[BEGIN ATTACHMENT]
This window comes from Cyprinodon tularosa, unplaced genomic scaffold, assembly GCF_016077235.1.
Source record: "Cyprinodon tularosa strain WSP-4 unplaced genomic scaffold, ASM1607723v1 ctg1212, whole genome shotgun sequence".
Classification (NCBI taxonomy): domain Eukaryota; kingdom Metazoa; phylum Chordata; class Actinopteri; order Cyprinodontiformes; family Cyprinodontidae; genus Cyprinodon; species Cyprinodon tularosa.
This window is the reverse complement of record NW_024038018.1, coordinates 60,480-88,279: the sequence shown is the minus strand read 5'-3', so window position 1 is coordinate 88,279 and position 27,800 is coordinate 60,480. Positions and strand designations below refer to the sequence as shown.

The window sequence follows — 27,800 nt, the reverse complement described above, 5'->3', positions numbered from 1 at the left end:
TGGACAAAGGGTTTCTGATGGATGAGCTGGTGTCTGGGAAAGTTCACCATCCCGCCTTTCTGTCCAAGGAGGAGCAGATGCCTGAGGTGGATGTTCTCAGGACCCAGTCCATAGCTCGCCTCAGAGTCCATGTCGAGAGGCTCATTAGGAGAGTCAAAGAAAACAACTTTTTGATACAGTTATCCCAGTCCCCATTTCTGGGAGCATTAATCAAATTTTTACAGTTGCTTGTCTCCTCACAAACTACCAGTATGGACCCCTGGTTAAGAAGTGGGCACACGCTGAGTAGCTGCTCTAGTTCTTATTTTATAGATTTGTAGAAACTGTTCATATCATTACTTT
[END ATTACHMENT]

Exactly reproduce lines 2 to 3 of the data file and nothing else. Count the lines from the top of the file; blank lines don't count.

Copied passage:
Source record: "Cyprinodon tularosa strain WSP-4 unplaced genomic scaffold, ASM1607723v1 ctg1212, whole genome shotgun sequence".
Classification (NCBI taxonomy): domain Eukaryota; kingdom Metazoa; phylum Chordata; class Actinopteri; order Cyprinodontiformes; family Cyprinodontidae; genus Cyprinodon; species Cyprinodon tularosa.